A wide variety of symptoms persisted in more than 70% of COVID-19 patients months after recovering from the initial phases of disease, according to a study by researchers at the Stanford School of Medicine.
Most of the patients in the study — one of the largest reviews of scientific literature on the topic — had been hospitalized due to COVID-19.
Among the most common lingering symptoms were shortness of breath, fatigue and sleep disorders. In all, 84 different symptoms and clinical signs were reported, including loss of taste and smell, cognitive disorders such as loss of memory and difficulty concentrating, depression, anxiety, chest pain and fevers.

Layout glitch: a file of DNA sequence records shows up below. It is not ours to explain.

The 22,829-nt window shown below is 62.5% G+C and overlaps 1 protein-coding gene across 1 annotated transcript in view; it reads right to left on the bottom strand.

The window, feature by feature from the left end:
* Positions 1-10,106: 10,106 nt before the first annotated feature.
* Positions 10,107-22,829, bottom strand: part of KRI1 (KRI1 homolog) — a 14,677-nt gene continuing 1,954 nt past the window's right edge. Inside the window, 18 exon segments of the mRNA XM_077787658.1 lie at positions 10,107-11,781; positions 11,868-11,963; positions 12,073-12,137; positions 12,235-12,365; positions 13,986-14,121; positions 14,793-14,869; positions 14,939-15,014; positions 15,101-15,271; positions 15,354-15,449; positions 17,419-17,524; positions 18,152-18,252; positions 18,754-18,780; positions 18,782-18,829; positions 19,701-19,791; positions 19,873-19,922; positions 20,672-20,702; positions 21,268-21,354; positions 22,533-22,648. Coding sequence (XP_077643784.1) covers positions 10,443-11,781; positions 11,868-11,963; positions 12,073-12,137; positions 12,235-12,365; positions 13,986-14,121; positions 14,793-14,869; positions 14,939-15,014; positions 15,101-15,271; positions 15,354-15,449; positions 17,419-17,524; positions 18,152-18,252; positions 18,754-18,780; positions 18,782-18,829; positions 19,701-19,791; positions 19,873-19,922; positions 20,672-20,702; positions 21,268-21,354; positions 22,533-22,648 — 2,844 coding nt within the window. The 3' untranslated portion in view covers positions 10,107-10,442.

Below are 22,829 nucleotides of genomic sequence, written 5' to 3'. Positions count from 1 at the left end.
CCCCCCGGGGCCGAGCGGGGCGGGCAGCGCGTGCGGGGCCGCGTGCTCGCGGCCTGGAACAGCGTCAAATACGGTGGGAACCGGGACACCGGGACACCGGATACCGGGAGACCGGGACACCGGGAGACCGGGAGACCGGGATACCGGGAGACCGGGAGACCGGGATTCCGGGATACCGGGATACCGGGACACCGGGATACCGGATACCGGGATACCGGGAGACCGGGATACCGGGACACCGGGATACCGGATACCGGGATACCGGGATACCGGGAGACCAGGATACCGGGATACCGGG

The findings raise concern about an immense public health burden if even a portion of these patients need continuing care, said Steven Goodman, MD, PhD, senior author of the study and a professor of epidemiology and population health and of medicine.
“If something on the order of 70% of those coming out of moderate to serious COVID-19 are showing persisting symptoms, that is a huge number,” Goodman said.
The study will publish May 26 in JAMA Network Open. Tahmina Nasserie, a graduate student in epidemiology, is the lead author.
Study lead author Tahmina Nasserie is a 2017 SGF.